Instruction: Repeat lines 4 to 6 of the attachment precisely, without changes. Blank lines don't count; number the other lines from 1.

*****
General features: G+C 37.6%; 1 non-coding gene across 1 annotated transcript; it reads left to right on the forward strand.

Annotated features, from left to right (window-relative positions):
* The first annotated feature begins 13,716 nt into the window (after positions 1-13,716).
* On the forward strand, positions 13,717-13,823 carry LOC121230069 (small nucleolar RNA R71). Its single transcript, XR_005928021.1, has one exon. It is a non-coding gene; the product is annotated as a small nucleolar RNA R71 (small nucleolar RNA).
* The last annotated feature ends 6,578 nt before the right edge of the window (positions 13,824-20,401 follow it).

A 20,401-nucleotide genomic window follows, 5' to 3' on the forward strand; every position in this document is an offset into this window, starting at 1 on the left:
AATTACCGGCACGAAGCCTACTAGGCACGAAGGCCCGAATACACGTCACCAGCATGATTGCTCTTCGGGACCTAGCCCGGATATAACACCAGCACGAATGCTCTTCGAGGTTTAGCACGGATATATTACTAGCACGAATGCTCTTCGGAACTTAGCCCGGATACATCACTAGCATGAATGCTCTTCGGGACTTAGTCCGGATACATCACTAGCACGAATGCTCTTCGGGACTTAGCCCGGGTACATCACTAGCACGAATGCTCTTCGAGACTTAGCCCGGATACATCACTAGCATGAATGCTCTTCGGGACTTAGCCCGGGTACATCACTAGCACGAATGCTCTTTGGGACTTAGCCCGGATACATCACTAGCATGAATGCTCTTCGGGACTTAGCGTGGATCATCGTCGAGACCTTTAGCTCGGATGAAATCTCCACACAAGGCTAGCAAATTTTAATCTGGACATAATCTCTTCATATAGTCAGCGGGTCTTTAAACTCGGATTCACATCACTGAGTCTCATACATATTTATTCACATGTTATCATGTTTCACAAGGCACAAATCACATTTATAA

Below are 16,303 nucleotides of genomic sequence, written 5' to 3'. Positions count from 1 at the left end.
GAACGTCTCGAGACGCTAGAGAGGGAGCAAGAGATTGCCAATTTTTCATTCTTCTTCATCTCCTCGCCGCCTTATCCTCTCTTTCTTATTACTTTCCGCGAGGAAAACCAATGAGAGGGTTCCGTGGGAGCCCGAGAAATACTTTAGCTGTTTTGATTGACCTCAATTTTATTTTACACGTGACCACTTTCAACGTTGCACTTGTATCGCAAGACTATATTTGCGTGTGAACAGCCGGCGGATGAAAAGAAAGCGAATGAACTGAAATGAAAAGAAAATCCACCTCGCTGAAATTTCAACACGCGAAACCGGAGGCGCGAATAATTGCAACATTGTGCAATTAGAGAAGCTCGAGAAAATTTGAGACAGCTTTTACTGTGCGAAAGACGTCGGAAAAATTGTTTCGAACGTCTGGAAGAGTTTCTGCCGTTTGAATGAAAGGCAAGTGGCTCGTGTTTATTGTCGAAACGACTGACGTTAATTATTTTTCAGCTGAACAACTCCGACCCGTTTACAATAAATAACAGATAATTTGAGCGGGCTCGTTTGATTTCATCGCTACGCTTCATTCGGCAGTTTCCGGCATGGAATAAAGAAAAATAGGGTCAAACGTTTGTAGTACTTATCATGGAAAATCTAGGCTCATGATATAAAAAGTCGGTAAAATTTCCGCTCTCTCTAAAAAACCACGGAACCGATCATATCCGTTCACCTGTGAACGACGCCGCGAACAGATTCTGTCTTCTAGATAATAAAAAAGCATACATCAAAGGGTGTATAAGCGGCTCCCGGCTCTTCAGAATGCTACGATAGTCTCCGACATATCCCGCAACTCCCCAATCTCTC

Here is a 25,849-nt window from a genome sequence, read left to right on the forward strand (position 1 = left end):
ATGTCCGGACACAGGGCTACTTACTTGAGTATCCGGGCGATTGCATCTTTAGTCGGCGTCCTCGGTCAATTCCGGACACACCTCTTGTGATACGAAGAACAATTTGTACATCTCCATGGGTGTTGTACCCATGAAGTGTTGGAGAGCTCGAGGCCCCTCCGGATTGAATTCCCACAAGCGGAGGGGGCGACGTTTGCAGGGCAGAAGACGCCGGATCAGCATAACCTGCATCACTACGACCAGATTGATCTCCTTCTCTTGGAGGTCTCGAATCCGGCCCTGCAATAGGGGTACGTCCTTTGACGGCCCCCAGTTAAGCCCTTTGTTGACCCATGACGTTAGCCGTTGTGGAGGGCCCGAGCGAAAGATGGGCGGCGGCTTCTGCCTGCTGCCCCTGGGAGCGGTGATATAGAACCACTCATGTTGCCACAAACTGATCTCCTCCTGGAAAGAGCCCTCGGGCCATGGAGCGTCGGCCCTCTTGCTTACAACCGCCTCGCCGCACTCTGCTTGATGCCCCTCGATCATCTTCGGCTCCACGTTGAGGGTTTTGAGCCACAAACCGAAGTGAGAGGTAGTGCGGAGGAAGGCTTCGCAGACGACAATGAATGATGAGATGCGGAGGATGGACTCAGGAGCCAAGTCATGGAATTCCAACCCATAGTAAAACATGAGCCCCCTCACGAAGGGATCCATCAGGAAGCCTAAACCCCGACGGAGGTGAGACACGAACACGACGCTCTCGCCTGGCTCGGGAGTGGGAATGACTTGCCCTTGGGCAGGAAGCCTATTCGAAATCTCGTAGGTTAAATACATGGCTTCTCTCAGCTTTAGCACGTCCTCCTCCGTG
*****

* On the forward strand, positions 13,717-13,823 carry LOC121230069 (small nucleolar RNA R71). Its single transcript, XR_005928021.1, has one exon. It is a non-coding gene; the product is annotated as a small nucleolar RNA R71 (small nucleolar RNA).
* The last annotated feature ends 6,578 nt before the right edge of the window (positions 13,824-20,401 follow it).

A 20,401-nucleotide genomic window follows, 5' to 3' on the forward strand; every position in this document is an offset into this window, starting at 1 on the left: